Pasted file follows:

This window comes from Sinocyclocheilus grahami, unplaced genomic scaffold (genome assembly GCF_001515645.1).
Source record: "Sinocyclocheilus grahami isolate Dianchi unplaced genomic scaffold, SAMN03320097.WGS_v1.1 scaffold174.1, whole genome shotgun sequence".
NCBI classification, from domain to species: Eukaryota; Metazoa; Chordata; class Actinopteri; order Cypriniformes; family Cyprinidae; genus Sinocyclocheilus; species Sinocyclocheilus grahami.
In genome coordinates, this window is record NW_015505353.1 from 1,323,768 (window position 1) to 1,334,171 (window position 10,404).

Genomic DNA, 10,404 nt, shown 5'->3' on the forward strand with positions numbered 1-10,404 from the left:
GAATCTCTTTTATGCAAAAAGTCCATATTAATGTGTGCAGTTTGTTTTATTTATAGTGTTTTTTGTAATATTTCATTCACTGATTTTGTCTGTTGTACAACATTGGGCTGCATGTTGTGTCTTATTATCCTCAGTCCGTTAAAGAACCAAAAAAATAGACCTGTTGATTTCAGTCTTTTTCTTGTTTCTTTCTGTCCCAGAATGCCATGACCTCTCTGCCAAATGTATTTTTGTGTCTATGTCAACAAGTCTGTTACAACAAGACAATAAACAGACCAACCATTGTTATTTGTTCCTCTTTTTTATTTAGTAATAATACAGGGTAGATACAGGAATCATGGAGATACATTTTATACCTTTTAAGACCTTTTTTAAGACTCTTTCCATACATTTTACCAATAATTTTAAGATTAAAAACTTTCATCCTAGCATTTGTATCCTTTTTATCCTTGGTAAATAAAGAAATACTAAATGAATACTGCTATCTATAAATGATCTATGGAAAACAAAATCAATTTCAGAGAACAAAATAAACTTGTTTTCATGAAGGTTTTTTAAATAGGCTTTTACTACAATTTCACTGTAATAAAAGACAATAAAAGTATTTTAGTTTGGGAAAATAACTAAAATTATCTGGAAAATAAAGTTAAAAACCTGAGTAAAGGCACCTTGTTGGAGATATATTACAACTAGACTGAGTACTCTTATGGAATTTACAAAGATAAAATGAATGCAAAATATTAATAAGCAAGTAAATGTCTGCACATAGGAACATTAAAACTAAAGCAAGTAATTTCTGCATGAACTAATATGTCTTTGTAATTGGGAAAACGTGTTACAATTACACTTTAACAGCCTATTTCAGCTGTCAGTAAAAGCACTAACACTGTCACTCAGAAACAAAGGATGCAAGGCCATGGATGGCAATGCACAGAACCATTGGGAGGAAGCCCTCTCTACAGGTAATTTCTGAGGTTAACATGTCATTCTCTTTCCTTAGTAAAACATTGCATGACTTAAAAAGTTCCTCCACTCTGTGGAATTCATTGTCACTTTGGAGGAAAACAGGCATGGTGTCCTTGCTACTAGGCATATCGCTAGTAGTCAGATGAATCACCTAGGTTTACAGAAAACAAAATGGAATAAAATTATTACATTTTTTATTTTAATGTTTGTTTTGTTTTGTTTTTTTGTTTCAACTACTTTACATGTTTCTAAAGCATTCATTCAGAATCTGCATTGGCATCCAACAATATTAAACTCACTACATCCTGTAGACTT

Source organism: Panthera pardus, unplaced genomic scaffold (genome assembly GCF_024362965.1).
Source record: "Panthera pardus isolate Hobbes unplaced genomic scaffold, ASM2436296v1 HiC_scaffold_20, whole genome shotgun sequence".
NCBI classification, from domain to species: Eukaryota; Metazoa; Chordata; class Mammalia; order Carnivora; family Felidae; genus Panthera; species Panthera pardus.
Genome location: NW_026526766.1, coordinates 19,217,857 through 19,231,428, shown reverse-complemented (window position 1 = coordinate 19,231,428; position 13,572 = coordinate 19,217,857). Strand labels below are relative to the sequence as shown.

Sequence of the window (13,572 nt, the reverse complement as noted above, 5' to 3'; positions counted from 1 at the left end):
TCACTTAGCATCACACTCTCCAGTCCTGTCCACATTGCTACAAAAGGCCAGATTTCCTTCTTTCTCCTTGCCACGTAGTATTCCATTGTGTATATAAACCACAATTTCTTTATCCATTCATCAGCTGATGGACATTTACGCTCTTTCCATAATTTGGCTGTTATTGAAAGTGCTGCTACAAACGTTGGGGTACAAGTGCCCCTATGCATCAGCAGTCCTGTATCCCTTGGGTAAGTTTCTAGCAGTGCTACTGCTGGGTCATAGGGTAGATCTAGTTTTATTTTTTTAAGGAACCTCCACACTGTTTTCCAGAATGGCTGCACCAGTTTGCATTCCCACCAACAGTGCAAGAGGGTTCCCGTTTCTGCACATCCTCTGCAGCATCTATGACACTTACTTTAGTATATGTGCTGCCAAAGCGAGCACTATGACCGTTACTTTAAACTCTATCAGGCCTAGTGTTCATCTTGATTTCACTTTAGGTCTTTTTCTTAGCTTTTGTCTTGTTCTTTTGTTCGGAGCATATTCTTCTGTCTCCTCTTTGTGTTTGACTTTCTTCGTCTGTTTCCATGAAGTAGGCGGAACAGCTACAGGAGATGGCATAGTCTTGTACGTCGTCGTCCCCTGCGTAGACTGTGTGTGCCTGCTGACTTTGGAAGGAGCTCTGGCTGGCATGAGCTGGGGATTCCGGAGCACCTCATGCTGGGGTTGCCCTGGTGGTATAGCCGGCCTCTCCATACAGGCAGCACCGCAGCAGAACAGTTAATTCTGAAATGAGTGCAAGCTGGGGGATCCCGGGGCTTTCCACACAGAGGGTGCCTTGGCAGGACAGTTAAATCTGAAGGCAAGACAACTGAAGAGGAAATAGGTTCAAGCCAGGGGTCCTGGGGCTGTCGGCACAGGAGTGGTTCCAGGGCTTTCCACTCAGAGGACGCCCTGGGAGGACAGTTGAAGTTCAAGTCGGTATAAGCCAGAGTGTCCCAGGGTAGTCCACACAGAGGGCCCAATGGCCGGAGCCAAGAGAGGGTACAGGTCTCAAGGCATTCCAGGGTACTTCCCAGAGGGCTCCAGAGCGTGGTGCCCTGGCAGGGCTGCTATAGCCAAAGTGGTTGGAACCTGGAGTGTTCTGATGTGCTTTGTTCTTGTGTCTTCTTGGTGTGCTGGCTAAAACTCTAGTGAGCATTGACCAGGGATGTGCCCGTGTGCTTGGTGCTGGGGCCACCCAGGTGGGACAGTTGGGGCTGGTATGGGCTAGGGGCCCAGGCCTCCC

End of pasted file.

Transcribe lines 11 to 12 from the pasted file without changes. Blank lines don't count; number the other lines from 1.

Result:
Sequence of the window (13,572 nt, the reverse complement as noted above, 5' to 3'; positions counted from 1 at the left end):
TCACTTAGCATCACACTCTCCAGTCCTGTCCACATTGCTACAAAAGGCCAGATTTCCTTCTTTCTCCTTGCCACGTAGTATTCCATTGTGTATATAAACCACAATTTCTTTATCCATTCATCAGCTGATGGACATTTACGCTCTTTCCATAATTTGGCTGTTATTGAAAGTGCTGCTACAAACGTTGGGGTACAAGTGCCCCTATGCATCAGCAGTCCTGTATCCCTTGGGTAAGTTTCTAGCAGTGCTACTGCTGGGTCATAGGGTAGATCTAGTTTTATTTTTTTAAGGAACCTCCACACTGTTTTCCAGAATGGCTGCACCAGTTTGCATTCCCACCAACAGTGCAAGAGGGTTCCCGTTTCTGCACATCCTCTGCAGCATCTATGACACTTACTTTAGTATATGTGCTGCCAAAGCGAGCACTATGACCGTTACTTTAAACTCTATCAGGCCTAGTGTTCATCTTGATTTCACTTTAGGTCTTTTTCTTAGCTTTTGTCTTGTTCTTTTGTTCGGAGCATATTCTTCTGTCTCCTCTTTGTGTTTGACTTTCTTCGTCTGTTTCCATGAAGTAGGCGGAACAGCTACAGGAGATGGCATAGTCTTGTACGTCGTCGTCCCCTGCGTAGACTGTGTGTGCCTGCTGACTTTGGAAGGAGCTCTGGCTGGCATGAGCTGGGGATTCCGGAGCACCTCATGCTGGGGTTGCCCTGGTGGTATAGCCGGCCTCTCCATACAGGCAGCACCGCAGCAGAACAGTTAATTCTGAAATGAGTGCAAGCTGGGGGATCCCGGGGCTTTCCACACAGAGGGTGCCTTGGCAGGACAGTTAAATCTGAAGGCAAGACAACTGAAGAGGAAATAGGTTCAAGCCAGGGGTCCTGGGGCTGTCGGCACAGGAGTGGTTCCAGGGCTTTCCACTCAGAGGACGCCCTGGGAGGACAGTTGAAGTTCAAGTCGGTATAAGCCAGAGTGTCCCAGGGTAGTCCACACAGAGGGCCCAATGGCCGGAGCCAAGAGAGGGTACAGGTCTCAAGGCATTCCAGGGTACTTCCCAGAGGGCTCCAGAGCGTGGTGCCCTGGCAGGGCTGCTATAGCCAAAGTGGTTGGAACCTGGAGTGTTCTGATGTGCTTTGTTCTTGTGTCTTCTTGGTGTGCTGGCTAAAACTCTAGTGAGCATTGACCAGGGATGTGCCCGTGTGCTTGGTGCTGGGGCCACCCAGGTGGGACAGTTGGGGCTGGTATGGGCTAGGGGCCCAGGCCTCCC